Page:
An estimated 6.9 million users of the genetic testing company 23andMe had their personal information stolen by hackers in a recent data breach, a company spokesperson confirmed to The Hill on Monday.
A spokesperson for 23andMe told The Hill an estimated 5.5 million users had their data accessed from the company’s DNA Relatives feature, which helps users find and connect with family relatives who also have the feature enabled.
Hackers also breached the data of an additional 1.4 million people’s family tree profiles, which includes a variety of identifying information about the user, the spokesperson said.
TechCrunch first reported the estimated 6.9 million users impacted in the breach.
23andMe first announced the data breach in early October and said both third-party forensic experts and federal law enforcement officials were assisting in the investigation.
Last Friday, the company said the investigation was complete, and filed findings with the U.S. Securities and Exchange Commission.
In the findings, the company said hackers were able to access 0.1 percent of the company’s user data, which the company called a “very small percentage.” The spokesperson confirmed Monday this equals about 14,000 users.
Hackers were able to access accounts in instances where usernames and passwords that were used on the 23andMe website matched those used on other websites that were previously compromised, according to the spokesperson.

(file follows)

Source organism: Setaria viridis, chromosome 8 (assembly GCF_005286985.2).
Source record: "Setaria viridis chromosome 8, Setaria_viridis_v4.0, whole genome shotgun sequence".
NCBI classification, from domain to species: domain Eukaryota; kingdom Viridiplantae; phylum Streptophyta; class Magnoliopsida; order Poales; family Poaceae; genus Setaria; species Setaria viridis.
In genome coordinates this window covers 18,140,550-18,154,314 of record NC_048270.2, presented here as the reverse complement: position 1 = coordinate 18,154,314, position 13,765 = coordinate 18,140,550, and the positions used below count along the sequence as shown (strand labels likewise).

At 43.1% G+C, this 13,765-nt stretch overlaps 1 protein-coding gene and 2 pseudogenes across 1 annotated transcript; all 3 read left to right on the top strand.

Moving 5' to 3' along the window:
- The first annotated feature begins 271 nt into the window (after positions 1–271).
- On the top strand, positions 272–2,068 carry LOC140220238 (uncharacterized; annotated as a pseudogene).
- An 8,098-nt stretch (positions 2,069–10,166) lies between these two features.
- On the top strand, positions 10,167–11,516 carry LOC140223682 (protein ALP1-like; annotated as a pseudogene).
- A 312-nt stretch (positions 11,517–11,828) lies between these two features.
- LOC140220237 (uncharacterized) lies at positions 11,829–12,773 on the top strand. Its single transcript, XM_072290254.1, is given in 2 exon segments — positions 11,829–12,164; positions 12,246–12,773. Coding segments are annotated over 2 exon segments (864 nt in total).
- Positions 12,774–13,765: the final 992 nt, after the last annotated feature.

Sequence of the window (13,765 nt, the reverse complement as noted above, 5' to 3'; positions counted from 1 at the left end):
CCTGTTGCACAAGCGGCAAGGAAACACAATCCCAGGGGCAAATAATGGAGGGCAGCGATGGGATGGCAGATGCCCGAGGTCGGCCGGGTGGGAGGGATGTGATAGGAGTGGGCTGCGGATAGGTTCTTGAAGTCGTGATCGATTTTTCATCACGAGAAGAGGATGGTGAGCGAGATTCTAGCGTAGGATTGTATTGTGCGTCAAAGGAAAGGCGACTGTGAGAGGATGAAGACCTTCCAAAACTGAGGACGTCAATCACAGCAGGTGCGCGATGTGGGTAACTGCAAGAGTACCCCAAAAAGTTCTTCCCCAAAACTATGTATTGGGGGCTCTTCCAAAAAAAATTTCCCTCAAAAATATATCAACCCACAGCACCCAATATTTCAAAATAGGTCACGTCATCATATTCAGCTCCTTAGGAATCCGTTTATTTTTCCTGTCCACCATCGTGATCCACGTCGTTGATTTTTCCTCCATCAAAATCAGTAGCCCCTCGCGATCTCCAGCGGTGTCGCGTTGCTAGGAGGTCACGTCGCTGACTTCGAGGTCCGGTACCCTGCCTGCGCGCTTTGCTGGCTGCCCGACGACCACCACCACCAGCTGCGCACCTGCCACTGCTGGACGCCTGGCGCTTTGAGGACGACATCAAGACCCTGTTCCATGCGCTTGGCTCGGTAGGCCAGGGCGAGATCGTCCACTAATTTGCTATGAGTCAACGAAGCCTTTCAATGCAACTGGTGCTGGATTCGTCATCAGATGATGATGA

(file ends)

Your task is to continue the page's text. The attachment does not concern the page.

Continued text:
The spokesperson added the hackers used this information to access the DNA Relatives profile files and Family Tree profile information.
“We do not have any indication that there has been a breach or data security incident within our systems, or that 23andMe was the source of the account credentials used in these attacks,” the spokesperson noted.
The company last Friday said it has “taken steps” to protect user data, including asking existing consumers to reset their password and enforcing a two-step verification method for both new and existing users.
Following 23andMe’s initial announcement of the data breach in October, Connecticut State Attorney General William Tong requested additional information on the incident, which he alleged targeted the data of individuals with Ashkenazi Jewish and Chinese heritage.
Tong claimed the hack led to the sale of at least one million data profiles with Ashkenazi Jewish heritage on the illegal market and that another leak exposed data related to hundreds of thousands of people with Chinese ancestry.
At the time, a 23andMe spokesperson told The Hill its investigation suggested “threat actors were able to access certain accounts in instances where users recycled login credentials.”
The Hill reached out the Connecticut state attorney general’s office and 23andMe for an update on Tong’s inquiry.
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